While American Modern Orthodox Jews often compare themselves to their somewhat analogous brethren in the land of Israel, Religious Zionists, Rabbi Michael J. Harris’s new book offers readers a glimpse into the mind of one of Britain’s Modern Orthodoxy’s critical thinkers. While admitting — at least with regard to some issues — to following in the footsteps of controversial former Orthodox British Rabbi Louis Jacobs, whose break with Orthodoxy led him to found the Masorti (Conservative) movement in England, Harris struggles with some of the same intellectual dilemmas that Jacobs did, while addressing other topics as well, all within a slim but extremely comprehensive work.
The book seeks to elucidate many of the inherent tensions in Modern Orthodoxy, including whether that movement or Haredi Orthodoxy is the true inheritor of the historical Jewish tradition; the status of women in light of advancements in women’s Torah study; the degree to which Jewish mysticism is and should be included as part of a Modern Orthodox Jew’s worldview and religious practice; how recent developments in the field of ancient Near Eastern studies as well as critical Bible study affect the Orthodox belief in Torah min HaShamayim (Torah from Heaven); what the messianic era that is prayed for every day will actually look like; and how Jews should perceive their relationship with non-Jews and with members of other denominations within their own religion. Each of these topics would on its own justify complete works, and many have, but Harris does an excellent job of clearly and succinctly sketching the dividing lines and core issues that lie at the heart of these hot button topics, and in brief sentences, summarizing large swaths of scholarship. For example, in his discussion of wrestling with the moral dilemma of how modern Jews should feel about the Biblical commandment to wipe out Amalek, a discomfort already present in ancient rabbinic texts, he notes that “the military realities of the ancient world meant that a war of total destruction had to be mandated to ensure Israelite survival, but as these realities change, the Halakhah itself moves toward the abolition of the commandment in practice because of its moral unacceptability beyond the context of the harsh environment of antiquity.”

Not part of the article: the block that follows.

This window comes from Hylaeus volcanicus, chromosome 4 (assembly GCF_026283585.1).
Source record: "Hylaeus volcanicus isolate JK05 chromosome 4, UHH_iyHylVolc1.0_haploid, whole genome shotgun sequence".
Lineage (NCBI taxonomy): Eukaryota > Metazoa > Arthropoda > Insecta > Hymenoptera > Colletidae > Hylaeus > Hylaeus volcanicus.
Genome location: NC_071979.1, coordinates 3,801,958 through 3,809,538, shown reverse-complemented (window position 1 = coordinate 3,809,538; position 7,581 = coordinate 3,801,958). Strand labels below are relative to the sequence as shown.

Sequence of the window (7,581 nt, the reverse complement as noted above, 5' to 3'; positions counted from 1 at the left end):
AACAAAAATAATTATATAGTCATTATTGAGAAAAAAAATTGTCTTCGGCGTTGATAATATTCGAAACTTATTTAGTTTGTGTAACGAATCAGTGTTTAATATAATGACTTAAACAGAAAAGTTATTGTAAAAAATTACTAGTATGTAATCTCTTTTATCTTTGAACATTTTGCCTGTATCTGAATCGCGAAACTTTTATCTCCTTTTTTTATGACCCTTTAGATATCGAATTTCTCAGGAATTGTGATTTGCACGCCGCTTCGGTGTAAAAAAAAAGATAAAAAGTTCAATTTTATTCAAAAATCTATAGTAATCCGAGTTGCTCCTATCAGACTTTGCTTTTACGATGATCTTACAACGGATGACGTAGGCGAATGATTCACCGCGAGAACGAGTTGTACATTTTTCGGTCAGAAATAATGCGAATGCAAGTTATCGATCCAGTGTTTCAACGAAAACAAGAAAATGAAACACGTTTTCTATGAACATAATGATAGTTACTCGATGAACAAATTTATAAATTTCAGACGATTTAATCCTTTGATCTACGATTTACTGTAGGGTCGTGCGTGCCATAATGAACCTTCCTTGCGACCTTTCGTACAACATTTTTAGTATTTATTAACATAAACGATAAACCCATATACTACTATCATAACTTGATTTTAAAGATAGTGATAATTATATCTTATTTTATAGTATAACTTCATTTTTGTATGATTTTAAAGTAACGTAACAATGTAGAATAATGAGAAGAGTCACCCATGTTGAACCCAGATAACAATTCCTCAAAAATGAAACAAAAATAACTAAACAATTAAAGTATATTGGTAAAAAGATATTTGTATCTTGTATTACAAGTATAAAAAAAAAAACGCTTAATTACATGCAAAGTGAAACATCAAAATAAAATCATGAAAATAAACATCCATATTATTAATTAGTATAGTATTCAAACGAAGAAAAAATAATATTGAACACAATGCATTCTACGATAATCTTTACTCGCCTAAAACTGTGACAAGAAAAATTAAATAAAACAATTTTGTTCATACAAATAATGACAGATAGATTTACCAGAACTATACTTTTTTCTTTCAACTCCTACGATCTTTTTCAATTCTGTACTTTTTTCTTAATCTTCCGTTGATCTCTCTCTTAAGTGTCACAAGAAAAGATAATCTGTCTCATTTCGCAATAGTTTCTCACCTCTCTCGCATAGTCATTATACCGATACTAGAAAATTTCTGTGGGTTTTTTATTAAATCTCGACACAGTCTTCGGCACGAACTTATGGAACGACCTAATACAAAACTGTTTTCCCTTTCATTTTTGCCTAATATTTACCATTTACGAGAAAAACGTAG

Harris, who serves as the rabbi of the Hampstead Synagogue, and is the son of a former South African Chief Rabbi, presumably has a congregation that welcomes their spiritual leader writing about such issues in ways that lean heavily on academic scholarship and non-Orthodox theologians, to borrow a phrase from the title of the book, “without fear.” While as an American I cannot speculate as to the impact the book has had on the British Modern Orthodox scene, it is difficult to think of an American Modern Orthodox rabbi who would be willing or able to do the same. While Israel’s Beit Morasha, a center for “Advanced Judaic Studies and Leadership,” recently produced a Hebrew work, In the Eyes of God and Man: The Believer and Scientific Study of the Bible, which collects articles by thinkers ranging from Israeli heads of Orthodox yeshivot to Bible professors from the Conservative seminary JTS, all wrestling with how to reconcile modern Biblical scholarship with traditional religious belief, none of the contributors are American Modern Orthodox pulpit rabbis. It remains to be seen whether Harris’s book, published by a British publisher, sparks discussion in the American Orthodox scene. Regardless, the issues that Harris so devotedly and sincerely wrestles with aren’t disappearing from the minds of critical thinking Modern Orthodox Jews any time soon.
- Reading List: British Jewish Experience
- The Finkler Question by Howard Jacobson
- Beyond Sectarianism: The Realignment of American Orthodox Judaism by Adam S. Ferziger
Dr. Stu Halpern is Senior Advisor to the Provost of Yeshiva University. He has edited or co-edited 17 books, including Torah and Western Thought: Intellectual Portraits of Orthodoxy and Modernity and Books of the People: Revisiting Classic Works of Jewish Thought, and has lectured in synagogues, Hillels and adult Jewish educational settings across the U.S.